Bell and Hewish discover pulsars
While pursuing her PhD at Cambridge University, Jocelyn Bell's advisor was Antony Hewish, a radio astronomer. Hewish and his graduate students in 1967 completed a radio telescope specially designed to observe the scintillation (twinkling) of stars, particularly quasars. That summer, they observed an unusual signal at a wavelength of 3.7m -- unusual in that it corresponded to a sharp burst of radio energy at a regular interval of about one second. These were not like signals from other known sources such as stars, galaxies, or solar wind.
Bell realized that the unusual reading, "scruff" as she called it, was regular (every 1.3373011 seconds) and synchronized with sidereal (star) time and not Earth time. That insight, plus the ruling out of various earthbound sources such as pirate radio and police transmissions, suggested that the signal was extraterrestrial. Might it be a message sent by intelligent beings from another world? They couldn't rule out "little green men" at this point, and they half-kiddingly named the signal LGM1. But that left them with a dilemma: Who could they tell? And what would they say?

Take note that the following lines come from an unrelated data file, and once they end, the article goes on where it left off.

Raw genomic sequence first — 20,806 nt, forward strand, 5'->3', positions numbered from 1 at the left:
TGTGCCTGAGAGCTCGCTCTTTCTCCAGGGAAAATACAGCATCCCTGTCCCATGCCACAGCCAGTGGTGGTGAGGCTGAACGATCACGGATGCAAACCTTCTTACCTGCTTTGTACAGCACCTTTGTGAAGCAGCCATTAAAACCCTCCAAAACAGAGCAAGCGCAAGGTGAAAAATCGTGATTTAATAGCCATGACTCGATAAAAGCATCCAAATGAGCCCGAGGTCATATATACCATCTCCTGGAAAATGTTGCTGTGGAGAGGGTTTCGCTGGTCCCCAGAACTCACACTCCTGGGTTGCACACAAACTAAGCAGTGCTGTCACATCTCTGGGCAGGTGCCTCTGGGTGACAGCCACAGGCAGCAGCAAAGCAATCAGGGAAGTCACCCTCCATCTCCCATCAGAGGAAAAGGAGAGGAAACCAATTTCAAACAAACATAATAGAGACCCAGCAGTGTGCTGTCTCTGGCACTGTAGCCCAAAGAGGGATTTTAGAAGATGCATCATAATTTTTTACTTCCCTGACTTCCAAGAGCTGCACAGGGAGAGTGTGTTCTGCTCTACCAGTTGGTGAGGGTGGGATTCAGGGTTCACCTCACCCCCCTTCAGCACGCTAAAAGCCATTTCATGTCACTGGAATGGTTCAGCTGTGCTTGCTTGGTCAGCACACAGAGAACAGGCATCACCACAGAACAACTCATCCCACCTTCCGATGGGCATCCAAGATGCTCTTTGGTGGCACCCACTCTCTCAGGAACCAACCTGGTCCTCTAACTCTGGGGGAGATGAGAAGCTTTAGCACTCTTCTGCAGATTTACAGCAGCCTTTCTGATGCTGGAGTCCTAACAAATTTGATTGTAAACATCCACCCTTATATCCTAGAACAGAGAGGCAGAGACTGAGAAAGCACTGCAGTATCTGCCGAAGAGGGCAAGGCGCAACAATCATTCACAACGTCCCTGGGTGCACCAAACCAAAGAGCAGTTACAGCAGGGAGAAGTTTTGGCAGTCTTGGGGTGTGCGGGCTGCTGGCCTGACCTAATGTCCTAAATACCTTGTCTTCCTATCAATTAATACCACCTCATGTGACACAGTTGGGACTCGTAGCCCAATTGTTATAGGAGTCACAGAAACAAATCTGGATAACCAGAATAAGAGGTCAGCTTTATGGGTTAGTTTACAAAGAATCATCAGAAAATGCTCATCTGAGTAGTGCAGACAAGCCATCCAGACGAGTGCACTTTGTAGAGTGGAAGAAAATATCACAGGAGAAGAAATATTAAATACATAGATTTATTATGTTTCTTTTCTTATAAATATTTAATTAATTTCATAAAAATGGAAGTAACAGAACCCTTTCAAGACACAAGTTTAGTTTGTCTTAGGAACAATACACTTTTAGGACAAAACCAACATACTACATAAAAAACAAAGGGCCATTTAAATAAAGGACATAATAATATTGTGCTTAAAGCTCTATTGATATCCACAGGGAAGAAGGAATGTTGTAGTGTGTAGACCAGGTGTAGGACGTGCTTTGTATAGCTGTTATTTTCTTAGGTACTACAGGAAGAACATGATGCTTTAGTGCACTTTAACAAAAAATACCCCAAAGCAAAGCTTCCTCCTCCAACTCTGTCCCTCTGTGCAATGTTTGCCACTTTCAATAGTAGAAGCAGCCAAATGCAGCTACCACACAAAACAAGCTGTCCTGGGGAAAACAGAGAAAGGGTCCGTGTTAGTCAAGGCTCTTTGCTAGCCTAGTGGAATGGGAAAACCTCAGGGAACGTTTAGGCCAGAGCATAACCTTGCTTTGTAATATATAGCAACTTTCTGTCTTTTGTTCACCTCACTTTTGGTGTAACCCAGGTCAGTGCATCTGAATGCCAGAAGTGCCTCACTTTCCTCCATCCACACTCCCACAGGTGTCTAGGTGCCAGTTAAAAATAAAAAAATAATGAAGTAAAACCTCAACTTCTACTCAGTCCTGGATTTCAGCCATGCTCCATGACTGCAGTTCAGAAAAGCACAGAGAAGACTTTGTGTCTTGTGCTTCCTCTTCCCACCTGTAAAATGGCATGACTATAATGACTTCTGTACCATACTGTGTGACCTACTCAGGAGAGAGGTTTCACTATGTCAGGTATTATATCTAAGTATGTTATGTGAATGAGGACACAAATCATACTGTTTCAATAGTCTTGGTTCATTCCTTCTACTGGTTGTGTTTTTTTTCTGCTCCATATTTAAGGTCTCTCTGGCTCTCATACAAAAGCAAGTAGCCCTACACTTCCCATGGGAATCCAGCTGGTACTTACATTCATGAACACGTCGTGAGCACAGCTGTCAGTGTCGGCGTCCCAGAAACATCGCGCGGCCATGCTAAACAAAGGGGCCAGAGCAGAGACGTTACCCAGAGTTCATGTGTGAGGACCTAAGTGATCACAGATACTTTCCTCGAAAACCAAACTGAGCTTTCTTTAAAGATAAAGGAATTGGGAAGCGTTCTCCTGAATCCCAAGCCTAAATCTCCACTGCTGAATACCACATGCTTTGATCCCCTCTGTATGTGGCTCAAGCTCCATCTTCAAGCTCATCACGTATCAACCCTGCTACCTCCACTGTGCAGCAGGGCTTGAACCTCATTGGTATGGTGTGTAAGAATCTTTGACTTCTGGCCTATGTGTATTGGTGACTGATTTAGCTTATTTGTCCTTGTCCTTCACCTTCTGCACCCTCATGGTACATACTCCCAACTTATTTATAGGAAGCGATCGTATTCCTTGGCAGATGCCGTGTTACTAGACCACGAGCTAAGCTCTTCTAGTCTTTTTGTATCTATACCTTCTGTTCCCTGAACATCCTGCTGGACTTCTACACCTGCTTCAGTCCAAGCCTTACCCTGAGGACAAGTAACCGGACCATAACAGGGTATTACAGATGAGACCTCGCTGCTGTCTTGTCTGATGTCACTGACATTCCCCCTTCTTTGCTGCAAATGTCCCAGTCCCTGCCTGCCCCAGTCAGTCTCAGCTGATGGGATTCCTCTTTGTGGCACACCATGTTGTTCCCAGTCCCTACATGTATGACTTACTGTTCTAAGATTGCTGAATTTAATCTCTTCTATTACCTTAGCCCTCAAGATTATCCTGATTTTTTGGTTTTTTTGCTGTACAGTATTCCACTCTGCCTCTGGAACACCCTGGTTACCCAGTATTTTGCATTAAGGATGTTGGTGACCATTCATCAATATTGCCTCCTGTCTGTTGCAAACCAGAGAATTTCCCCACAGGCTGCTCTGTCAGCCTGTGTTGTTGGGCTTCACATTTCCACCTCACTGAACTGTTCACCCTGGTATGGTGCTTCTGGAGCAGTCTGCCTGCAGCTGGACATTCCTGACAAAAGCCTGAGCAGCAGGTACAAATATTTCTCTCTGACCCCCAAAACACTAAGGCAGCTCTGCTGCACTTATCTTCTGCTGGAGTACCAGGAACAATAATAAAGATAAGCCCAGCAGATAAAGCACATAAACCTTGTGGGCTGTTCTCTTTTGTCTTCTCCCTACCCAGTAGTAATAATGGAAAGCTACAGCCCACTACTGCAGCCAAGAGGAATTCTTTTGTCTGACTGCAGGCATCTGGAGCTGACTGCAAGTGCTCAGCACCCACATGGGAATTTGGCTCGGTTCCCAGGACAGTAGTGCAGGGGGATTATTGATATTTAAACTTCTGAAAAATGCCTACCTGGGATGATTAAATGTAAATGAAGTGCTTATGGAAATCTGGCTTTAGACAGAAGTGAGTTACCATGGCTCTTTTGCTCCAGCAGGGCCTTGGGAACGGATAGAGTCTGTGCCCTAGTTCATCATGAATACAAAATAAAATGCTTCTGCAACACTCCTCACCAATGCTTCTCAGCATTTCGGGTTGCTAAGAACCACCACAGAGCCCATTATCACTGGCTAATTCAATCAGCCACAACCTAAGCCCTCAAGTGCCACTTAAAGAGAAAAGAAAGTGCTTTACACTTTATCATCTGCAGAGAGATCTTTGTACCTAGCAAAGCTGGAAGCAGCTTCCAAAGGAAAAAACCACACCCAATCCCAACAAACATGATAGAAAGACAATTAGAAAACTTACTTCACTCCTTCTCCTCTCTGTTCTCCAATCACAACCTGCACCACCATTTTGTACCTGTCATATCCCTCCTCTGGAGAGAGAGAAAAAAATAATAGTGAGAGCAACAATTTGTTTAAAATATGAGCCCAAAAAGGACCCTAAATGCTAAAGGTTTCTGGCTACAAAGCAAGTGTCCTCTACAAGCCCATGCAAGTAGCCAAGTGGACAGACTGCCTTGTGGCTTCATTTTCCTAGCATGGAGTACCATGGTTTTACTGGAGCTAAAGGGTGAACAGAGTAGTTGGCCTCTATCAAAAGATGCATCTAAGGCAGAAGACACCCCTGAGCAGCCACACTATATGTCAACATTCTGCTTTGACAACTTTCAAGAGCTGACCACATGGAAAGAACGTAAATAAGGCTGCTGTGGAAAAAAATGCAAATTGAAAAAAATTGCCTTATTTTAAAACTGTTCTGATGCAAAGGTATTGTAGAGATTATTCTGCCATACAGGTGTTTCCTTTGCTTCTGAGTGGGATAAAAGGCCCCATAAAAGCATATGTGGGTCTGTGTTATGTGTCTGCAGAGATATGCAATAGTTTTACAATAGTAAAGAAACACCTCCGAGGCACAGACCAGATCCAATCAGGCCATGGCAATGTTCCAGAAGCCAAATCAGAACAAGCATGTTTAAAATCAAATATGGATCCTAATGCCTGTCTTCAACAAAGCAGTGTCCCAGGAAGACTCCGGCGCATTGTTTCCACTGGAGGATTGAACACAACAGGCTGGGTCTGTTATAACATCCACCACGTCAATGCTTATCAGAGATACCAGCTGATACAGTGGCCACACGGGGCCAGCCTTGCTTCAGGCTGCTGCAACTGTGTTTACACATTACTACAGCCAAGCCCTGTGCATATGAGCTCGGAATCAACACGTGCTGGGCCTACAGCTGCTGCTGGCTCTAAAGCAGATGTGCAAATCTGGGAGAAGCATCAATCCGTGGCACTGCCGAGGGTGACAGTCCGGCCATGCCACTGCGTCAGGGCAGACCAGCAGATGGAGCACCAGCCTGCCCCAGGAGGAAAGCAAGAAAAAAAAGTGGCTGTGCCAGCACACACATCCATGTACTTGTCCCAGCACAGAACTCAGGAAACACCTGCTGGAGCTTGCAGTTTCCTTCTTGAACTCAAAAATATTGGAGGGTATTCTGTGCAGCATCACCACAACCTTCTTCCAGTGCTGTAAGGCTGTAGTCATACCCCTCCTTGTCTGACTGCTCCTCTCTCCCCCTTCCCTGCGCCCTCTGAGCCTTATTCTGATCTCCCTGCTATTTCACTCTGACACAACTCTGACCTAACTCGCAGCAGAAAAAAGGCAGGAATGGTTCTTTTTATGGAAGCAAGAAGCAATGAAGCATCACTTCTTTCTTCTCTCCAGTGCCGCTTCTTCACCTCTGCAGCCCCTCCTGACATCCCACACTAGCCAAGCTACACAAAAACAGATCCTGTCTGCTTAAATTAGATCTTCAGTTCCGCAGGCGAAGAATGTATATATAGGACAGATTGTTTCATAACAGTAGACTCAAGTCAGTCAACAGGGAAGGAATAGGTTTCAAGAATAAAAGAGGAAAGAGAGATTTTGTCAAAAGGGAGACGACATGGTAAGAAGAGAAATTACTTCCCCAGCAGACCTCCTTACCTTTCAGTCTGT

Bell and Hewish kept tracking their discovery and before they felt they had to announce the find to anyone, Bell found another pulsing signal. Only this one was slightly different -- it pulsed at 1.2 second intervals. And it came from the other side of the sky. These two differences made it extremely unlikely that the source was intelligent beings.
They announced the discovery, though they still hadn't determined the nature of the source. The astronomical puzzle was quickly taken up by physicists, who offered a few explanations. By 1968 most opinion settled on neutron stars as the best solution. This came from a theory put forth by Robert Oppenheimer and Fritz Zwicky in the 1930s, predicting that when a massive star died, it would collapse into an incredibly dense, spinning body, a neutron star.
Bell and Hewish's discovery was the first known evidence for this, and the pulsing signal source became known as a pulsar. They changed the name of the signal from LGM to CP, for Cambridge pulsar. Many more pulsars have been found since the first. They are believed to be rapidly rotating neutron stars with intense electromagnetic fields, which emit radio waves from north and south poles. From far off, the spinning pulsar's radio emission is perceived in pulses, much as one perceives a light signal from the rotating lantern of a lighthouse. The discovery of pulsars was exciting because it was a first step in veryifying the existence of a very strange theoretical phenomenon: black holes.
In 1968 Bell earned her PhD -- pulsars appeared in the appendix of her dissertation. In 1974 Hewish received the Nobel Prize for the discovery of pulsars.